Marketing teams should have a strategy to keep the “not ready” leads engaged. Marketing automation (we use HubSpot) takes rote and repetitive tasks off the sales team’s plates and uses automated workflows to ensure that “not ready” leads are given resources while being exposed to your brand. Over time, this fosters trust and encourages the lead to advance to an SQL as they continue on their decision-making journey.

The best part? You can customize these strategic “drip campaigns” to each prospect based on their expressed interests and website behaviors. Links to blogs, premium content, newsletters, and event invitations keep prospects engaged until they are “ready.”

Question to bring up during your next meeting with marketing and sales: “What is our strategy to engage, nurture, and convert ‘not ready’ leads?”

Learn how we helped one client experience over 1200% ROI across 10 communities in fewer than four months!

How to Boost Occupancy & Lead Generation Through Inbound Marketing.  In this case study, track the growth of 10 communities using marketing automation, and view measurable results with reported ROI.

4. Impact of Third Party Leads

The question most executives ask is “how many leads are in the CRM?” But a better question is this: “How many unique leads are in the database?”

A VP of Sales & Marketing recently told me that 80% of the leads in their CRM were generated from third party lead sources. This is important for two reasons. The first is that these leads averaged a 3% conversion rate – so the sales team is spending 80% of their time with low conversion opportunities. That leaves them only 20% of their time to work with leads generated from high conversion lead sources, such as friend and family referrals (35% conversion), professional referrals (40% conversion rate), and organic digital lead sources.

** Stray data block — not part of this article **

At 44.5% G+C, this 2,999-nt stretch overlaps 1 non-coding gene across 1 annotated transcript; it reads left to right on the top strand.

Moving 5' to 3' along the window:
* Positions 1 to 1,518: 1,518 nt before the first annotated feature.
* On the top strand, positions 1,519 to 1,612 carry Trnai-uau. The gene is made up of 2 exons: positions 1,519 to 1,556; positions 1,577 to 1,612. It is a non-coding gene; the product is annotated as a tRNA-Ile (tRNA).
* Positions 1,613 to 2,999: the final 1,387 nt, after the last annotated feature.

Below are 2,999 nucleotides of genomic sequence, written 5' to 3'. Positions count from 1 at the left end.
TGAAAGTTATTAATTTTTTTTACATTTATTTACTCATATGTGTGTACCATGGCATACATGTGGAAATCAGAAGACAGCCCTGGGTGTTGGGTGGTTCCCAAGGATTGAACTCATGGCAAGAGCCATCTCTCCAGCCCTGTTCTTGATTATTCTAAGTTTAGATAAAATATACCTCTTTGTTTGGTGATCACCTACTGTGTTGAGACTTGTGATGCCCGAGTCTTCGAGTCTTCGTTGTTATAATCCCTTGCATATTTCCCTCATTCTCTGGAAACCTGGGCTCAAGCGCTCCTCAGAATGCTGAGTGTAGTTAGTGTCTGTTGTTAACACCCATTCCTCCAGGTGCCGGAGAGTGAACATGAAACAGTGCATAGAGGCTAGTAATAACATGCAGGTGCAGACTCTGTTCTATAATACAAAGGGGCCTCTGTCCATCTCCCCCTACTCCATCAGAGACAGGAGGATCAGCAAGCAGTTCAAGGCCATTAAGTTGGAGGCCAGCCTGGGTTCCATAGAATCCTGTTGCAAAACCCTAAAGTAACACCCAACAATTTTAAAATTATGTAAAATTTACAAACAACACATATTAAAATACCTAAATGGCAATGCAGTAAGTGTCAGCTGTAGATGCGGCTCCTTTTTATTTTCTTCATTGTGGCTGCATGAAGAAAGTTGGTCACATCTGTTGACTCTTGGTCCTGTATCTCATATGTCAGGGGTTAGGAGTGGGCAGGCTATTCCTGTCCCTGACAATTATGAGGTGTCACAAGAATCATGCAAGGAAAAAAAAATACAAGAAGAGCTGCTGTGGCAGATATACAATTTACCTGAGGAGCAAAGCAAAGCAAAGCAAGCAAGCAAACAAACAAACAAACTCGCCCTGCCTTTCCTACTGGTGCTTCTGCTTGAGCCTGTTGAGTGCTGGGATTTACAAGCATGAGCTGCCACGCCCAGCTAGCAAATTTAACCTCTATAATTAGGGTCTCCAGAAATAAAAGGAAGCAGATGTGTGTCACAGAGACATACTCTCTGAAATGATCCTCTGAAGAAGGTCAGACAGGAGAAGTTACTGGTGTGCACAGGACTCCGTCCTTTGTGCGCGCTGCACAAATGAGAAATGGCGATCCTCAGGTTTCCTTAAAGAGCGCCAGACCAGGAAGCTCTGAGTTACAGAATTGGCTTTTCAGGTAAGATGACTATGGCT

The second reason this is an important metric to track is that these leads are shared leads – probably with five to seven of your nearest and dearest competitors. So in measuring actual lead volume, third party leads should only count as 1/5thor 1/7thof a lead. Counting third party leads as a unique lead will skew your actual lead volume and lull sales teams into a false sense of security that they have “plenty of leads” in the pipeline.

Question to bring up during your next meeting with marketing and sales: “What’s the lead percentage from each referral source category?”

5. It’s All About the ROI

At the end of the day, it isall about ROI. That is the difference between a marketing expense and an investment. You should be able to measure through every marketing channel—digital, paid AdWords and social campaigns, events, and traditional print, radio and TV advertising—the dollars invested and the leads generated in return.

Ideally, you should have a way to follow every lead through their journey and measure the cost per lead, cost per qualified lead, cost per tour, and cost per move-in. At Senior Living SMART, we help our clients go even further by calculating the resident lifetime value. Our clients provide the average length of stay and average rate by lifestyle for each community so we can accurately calculate the ROI of all marketing efforts.

Question to bring up during your next meeting with marketing and sales: “What is the ROI of each marketing campaign?”